A National Motor Freight Classification table communicates the transportability rating of an item based primarily on that item's density. Other elements factored into the item's transportability include the handling, stow-ability and liability of the item. A commodity's transportability rating is based on how it grades on each of these categories. Graded commodities fall into one of 18 freight classes ranging from class 50 to class 500, with 500 being ideal transportability.
The National Motor Freight Classification is a standard that compares commodities moving in interstate, intrastate and foreign commerce based on the transportation characteristics of the commodity. Freight class is used as one of the factors to determine the cost associated with shipping a specific item. Typically, the lower the freight class, the lower the shipping cost.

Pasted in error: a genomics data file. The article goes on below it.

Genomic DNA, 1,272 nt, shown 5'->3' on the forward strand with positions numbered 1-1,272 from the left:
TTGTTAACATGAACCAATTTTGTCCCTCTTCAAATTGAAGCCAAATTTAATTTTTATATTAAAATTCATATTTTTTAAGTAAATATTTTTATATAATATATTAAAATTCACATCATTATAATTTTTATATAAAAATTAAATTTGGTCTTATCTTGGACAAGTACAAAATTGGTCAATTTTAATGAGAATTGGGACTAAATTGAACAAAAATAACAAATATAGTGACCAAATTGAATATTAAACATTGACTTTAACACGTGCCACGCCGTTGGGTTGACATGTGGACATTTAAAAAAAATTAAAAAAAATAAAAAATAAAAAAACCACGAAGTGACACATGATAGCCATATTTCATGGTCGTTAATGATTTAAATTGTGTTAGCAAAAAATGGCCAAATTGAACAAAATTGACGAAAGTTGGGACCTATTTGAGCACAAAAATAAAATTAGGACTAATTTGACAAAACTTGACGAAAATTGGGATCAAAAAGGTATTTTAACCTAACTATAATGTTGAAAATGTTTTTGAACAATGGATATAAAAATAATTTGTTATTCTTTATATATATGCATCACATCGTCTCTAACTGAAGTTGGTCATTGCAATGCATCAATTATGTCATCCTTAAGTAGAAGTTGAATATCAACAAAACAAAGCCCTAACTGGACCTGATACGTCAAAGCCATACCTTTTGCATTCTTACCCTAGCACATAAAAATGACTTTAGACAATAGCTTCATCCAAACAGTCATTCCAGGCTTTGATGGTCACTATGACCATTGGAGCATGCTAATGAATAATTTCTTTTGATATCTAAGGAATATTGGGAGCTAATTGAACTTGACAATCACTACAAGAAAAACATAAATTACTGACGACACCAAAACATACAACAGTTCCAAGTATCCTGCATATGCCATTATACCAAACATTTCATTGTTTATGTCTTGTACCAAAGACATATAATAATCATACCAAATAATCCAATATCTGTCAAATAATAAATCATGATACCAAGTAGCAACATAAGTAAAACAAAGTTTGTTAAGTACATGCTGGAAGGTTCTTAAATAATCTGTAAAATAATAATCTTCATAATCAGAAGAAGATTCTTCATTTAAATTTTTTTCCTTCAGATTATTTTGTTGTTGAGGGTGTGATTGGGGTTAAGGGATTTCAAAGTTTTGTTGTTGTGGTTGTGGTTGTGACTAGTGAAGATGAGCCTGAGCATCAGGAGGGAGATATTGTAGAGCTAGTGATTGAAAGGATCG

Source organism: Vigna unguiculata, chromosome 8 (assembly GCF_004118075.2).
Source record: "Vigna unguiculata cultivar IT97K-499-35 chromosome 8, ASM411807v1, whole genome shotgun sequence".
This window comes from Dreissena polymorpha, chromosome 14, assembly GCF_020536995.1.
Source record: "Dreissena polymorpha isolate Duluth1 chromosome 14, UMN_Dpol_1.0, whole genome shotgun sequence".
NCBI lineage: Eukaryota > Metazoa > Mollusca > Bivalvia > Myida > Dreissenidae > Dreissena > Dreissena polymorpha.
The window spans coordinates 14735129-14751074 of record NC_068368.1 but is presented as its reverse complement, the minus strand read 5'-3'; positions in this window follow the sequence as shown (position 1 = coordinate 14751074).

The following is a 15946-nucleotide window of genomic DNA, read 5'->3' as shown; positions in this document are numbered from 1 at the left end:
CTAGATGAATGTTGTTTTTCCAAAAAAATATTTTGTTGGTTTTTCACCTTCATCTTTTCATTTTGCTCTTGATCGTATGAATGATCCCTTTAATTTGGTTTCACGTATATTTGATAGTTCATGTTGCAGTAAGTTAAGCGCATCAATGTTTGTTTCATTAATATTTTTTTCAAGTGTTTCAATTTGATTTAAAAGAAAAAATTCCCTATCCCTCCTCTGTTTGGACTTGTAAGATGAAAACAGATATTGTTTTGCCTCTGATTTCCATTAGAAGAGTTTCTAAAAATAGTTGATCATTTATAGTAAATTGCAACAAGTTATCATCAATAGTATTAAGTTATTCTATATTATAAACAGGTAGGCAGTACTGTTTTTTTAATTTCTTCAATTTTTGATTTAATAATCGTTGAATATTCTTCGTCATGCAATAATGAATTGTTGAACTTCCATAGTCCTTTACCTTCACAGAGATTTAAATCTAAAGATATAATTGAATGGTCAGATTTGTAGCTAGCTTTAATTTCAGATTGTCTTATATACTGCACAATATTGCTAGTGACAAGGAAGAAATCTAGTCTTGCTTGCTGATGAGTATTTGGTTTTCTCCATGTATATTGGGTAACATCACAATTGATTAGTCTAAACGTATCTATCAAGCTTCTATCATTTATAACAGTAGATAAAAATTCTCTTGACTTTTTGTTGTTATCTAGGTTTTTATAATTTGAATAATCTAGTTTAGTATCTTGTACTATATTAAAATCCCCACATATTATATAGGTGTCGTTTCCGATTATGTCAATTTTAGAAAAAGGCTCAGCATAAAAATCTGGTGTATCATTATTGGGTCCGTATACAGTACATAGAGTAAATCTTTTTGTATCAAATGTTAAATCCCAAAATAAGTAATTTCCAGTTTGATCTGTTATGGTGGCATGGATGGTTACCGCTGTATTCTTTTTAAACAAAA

The National Motor Freight Classification grading system provided by the National Motor Freight Traffic Association provides both parties in shipping transactions the ability to base negotiations off of defined standards. In order to participate in the NMFC, transportation companies must either become a member of the National Motor Freight Traffic Association or complete a license agreement and pay an annual fee.
As members of the NMFC, transportation companies can use and reference the provisions of the classification in their contracts and/or rate schedules. This includes commodity descriptions, classes, rules, packaging specifications and bills of lading. The provisions of the NMFC only apply to transportation companies who use or reference the classification.